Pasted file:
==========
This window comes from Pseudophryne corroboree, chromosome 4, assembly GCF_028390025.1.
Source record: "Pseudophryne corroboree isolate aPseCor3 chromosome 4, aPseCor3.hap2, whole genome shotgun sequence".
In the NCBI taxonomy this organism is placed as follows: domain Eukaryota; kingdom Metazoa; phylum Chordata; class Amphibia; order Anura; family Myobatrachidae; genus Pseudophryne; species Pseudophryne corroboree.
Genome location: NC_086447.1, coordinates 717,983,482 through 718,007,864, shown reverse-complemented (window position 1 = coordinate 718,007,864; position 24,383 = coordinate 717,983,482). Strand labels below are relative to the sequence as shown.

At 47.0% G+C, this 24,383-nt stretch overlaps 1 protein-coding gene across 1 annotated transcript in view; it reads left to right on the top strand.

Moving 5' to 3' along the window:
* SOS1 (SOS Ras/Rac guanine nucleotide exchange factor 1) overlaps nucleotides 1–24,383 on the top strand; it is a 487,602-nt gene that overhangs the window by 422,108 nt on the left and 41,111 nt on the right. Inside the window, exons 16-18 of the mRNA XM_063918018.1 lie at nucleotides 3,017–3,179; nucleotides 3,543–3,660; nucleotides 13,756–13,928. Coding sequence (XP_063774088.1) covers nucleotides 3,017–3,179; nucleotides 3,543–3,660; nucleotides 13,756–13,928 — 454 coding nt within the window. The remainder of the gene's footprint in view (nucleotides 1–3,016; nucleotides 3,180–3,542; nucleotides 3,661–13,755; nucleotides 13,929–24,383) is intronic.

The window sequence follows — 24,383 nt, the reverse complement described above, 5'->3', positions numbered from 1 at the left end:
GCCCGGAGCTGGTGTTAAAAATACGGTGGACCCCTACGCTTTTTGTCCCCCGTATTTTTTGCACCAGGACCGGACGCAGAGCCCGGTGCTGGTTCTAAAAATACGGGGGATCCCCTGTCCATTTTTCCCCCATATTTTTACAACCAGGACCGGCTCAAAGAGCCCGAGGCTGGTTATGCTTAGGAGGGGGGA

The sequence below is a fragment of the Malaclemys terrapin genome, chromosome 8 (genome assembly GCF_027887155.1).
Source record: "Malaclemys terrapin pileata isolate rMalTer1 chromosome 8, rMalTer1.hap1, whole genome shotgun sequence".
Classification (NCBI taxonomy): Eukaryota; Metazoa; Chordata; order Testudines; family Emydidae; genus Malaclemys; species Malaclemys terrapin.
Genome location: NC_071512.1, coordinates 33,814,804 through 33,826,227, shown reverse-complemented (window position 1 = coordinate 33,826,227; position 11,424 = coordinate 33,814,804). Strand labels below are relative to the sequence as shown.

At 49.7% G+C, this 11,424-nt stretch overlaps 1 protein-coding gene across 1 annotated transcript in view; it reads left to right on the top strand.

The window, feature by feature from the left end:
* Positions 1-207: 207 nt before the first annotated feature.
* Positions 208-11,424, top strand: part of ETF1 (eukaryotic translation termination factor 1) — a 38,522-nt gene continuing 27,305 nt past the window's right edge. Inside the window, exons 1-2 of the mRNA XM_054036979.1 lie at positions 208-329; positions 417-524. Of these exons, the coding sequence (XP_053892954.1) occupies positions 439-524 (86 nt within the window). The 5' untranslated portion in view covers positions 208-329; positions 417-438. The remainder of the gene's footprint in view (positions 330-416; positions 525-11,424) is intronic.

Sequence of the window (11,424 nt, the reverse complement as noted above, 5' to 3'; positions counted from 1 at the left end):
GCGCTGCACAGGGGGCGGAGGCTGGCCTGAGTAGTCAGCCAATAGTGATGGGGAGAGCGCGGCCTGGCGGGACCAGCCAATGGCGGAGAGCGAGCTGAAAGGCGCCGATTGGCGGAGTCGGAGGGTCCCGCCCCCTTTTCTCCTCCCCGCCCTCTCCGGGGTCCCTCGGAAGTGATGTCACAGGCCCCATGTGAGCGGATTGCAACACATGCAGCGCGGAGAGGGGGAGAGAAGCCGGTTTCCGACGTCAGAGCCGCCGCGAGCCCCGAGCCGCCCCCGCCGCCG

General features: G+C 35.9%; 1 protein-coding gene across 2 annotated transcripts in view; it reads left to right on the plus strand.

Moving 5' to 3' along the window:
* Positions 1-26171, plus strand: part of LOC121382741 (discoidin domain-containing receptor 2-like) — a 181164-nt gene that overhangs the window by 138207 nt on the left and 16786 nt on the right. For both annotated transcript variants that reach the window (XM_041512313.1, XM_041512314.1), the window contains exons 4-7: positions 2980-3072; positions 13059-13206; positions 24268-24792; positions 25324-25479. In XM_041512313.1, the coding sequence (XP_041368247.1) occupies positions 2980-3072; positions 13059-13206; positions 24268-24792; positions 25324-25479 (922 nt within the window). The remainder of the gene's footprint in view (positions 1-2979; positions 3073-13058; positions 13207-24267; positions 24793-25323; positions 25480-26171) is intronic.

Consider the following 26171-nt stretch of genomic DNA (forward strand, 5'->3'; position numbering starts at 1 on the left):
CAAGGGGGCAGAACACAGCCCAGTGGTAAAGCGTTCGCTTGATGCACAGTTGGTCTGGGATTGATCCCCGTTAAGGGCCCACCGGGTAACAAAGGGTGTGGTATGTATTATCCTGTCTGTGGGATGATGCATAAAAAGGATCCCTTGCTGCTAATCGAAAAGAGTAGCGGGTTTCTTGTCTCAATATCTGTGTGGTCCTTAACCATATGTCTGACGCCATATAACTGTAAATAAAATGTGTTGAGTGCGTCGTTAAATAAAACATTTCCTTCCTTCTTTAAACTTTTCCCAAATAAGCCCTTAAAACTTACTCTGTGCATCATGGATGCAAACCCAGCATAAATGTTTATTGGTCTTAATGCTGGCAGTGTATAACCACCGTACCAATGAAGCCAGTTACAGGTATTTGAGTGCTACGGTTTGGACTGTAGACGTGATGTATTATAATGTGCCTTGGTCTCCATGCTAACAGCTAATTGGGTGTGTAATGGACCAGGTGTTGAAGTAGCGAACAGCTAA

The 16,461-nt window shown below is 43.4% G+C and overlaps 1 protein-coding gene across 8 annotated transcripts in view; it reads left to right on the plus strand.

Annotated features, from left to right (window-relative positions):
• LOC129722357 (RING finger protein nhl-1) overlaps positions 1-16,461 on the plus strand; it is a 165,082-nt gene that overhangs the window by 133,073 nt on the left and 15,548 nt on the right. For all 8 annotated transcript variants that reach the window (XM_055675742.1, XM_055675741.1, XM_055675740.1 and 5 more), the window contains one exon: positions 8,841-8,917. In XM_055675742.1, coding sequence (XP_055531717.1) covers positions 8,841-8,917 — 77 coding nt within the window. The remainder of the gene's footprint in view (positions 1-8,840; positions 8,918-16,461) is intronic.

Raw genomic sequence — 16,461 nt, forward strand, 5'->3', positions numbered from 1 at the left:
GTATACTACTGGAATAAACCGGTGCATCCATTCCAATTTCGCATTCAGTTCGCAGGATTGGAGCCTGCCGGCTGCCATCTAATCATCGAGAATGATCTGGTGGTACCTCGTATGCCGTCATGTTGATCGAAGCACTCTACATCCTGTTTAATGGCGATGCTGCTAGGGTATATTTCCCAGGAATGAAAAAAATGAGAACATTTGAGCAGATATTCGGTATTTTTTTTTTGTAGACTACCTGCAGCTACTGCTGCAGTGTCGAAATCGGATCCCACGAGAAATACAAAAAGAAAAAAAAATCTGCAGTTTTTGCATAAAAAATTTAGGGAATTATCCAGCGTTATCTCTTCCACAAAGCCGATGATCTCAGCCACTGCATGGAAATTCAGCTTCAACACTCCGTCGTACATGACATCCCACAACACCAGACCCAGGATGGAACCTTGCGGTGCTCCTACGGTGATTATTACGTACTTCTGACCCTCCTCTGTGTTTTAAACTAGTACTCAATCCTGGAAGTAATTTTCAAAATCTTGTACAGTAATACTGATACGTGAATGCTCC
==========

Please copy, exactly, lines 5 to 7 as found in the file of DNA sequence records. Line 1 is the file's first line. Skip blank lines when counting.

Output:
At 47.0% G+C, this 24,383-nt stretch overlaps 1 protein-coding gene across 1 annotated transcript in view; it reads left to right on the top strand.

Moving 5' to 3' along the window:
* SOS1 (SOS Ras/Rac guanine nucleotide exchange factor 1) overlaps nucleotides 1–24,383 on the top strand; it is a 487,602-nt gene that overhangs the window by 422,108 nt on the left and 41,111 nt on the right. Inside the window, exons 16-18 of the mRNA XM_063918018.1 lie at nucleotides 3,017–3,179; nucleotides 3,543–3,660; nucleotides 13,756–13,928. Coding sequence (XP_063774088.1) covers nucleotides 3,017–3,179; nucleotides 3,543–3,660; nucleotides 13,756–13,928 — 454 coding nt within the window. The remainder of the gene's footprint in view (nucleotides 1–3,016; nucleotides 3,180–3,542; nucleotides 3,661–13,755; nucleotides 13,929–24,383) is intronic.